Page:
Technical effects and benefits include improved memory performance due to enhanced bitline deletion following failure of a bitline in a memory device. In an embodiment, logic within cache hardware provides blocks to determine a bitline failure and to delete or remove the failed bitline from use in the cache. Embodiments provide improved memory performance by removing lines and/or sections of memory corresponding to the failed bitline from a directory in an accelerated fashion, thus enabling the memory system to detect and correct other errors (e.g., soft errors) that may not be corrected when failed bitlines are remain available.

The terminology used herein is for the purpose of describing particular embodiments only and is not intended to be limiting of embodiments. As used herein, the singular forms “a”, “an” and “the” are intended to include the plural forms as well, unless the context clearly indicates otherwise. It will be further understood that the terms “comprises” and/or “comprising,” when used in this specification, specify the presence of stated features, integers, steps, operations, elements, and/or components, but do not preclude the presence or addition of one or more other features, integers, steps, operations, elements, components, and/or groups thereof.

The corresponding structures, materials, acts, and equivalents of all means or step plus function elements in the claims below are intended to include any structure, material, or act for performing the function in combination with other claimed elements as specifically claimed. The description of embodiments have been presented for purposes of illustration and description, but is not intended to be exhaustive or limited to the embodiments in the form disclosed. Many modifications and variations will be apparent to those of ordinary skill in the art without departing from the scope and spirit of the embodiments. The embodiments were chosen and described in order to best explain the principles and the practical application, and to enable others of ordinary skill in the art to understand the embodiments with various modifications as are suited to the particular use contemplated.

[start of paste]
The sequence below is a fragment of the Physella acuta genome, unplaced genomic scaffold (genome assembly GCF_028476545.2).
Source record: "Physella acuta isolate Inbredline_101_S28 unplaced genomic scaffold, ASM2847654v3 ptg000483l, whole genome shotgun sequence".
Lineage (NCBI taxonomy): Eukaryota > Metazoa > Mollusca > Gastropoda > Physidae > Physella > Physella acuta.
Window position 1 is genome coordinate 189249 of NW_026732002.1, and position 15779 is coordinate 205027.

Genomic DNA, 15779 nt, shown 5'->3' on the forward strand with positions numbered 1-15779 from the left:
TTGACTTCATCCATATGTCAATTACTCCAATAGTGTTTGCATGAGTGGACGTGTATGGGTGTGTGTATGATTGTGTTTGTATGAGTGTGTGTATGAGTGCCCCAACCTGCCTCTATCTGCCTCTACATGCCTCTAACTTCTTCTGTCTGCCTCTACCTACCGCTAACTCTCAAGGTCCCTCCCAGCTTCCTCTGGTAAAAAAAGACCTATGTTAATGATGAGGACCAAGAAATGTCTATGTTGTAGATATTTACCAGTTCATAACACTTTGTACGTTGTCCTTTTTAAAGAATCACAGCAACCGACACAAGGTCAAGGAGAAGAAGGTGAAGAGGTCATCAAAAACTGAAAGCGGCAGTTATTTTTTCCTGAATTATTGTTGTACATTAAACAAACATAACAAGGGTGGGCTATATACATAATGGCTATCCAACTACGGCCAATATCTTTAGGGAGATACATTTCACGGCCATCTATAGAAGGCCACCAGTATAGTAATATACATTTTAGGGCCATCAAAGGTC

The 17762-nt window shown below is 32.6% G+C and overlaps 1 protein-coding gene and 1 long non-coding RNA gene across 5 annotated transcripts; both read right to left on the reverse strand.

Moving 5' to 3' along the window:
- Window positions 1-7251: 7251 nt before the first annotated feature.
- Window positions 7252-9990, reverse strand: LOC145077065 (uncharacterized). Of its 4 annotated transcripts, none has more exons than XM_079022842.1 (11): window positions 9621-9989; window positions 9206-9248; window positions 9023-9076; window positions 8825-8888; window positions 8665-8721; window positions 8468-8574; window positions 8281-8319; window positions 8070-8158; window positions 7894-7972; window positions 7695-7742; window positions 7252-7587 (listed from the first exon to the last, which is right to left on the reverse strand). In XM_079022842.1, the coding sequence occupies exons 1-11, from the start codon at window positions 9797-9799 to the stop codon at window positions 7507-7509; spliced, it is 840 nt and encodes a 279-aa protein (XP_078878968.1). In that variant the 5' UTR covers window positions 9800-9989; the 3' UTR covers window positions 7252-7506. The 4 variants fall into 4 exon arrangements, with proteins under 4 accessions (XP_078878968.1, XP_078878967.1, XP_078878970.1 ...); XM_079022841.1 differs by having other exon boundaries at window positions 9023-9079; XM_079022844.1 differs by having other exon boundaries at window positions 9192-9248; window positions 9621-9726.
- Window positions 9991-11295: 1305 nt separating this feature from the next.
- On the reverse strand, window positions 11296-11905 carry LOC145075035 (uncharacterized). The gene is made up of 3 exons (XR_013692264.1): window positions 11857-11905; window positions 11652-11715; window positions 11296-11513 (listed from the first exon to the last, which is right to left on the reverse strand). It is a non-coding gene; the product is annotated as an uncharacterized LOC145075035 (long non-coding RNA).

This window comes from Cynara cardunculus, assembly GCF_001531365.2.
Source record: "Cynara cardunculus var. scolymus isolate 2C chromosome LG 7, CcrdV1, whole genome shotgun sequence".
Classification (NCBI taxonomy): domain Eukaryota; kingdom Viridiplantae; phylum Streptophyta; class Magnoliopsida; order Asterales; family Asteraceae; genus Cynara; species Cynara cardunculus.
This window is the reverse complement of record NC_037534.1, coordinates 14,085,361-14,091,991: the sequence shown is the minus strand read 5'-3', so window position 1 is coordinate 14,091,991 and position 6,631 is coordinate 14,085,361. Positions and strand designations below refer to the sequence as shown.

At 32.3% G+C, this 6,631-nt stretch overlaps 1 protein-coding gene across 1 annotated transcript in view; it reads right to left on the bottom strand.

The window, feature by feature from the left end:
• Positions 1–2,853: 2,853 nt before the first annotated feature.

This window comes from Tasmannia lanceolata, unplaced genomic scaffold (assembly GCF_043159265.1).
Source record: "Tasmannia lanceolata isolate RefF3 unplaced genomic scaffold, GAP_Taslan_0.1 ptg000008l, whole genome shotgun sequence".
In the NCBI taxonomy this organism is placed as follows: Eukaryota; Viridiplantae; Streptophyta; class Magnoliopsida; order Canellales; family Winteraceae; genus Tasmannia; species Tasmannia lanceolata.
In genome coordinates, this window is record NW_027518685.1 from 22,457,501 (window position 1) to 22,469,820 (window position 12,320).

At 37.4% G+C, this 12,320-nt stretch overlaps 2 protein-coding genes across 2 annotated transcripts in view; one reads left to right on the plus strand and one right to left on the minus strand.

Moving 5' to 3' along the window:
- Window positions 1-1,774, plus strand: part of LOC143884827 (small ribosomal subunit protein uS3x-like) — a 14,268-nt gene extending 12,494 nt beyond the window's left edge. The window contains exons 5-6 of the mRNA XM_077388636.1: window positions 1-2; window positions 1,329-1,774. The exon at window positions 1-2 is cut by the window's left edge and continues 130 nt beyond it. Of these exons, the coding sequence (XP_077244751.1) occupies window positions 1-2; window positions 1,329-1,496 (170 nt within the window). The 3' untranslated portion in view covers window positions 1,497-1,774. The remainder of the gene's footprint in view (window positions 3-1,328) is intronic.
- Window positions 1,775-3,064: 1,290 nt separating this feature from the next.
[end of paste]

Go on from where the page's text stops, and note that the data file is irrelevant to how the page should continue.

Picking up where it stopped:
Computer program code for carrying out operations for aspects of the embodiments may be written in any combination of one or more programming languages, including an object oriented programming language such as Java, Smalltalk, C++ or the like and conventional procedural programming languages, such as the “C” programming language or similar programming languages. The program code may execute entirely on the user's computer, partly on the user's computer, as a stand-alone software package, partly on the user's computer and partly on a remote computer or entirely on the remote computer or server. In the latter scenario, the remote computer may be connected to the user's computer through any type of network, including a local area network (LAN) or a wide area network (WAN), or the connection may be made to an external computer (for example, through the Internet using an Internet Service Provider).

Aspects of embodiments are described above with reference to flowchart illustrations and/or schematic diagrams of methods, apparatus (systems) and computer program products according to embodiments. It will be understood that each block of the flowchart illustrations and/or block diagrams, and combinations of blocks in the flowchart illustrations and/or block diagrams, can be implemented by computer program instructions. These computer program instructions may be provided to a processor of a general purpose computer, special purpose computer, or other programmable data processing apparatus to produce a machine, such that the instructions, which execute via the processor of the computer or other programmable data processing apparatus, create means for implementing the functions/acts specified in the flowchart and/or block diagram block or blocks.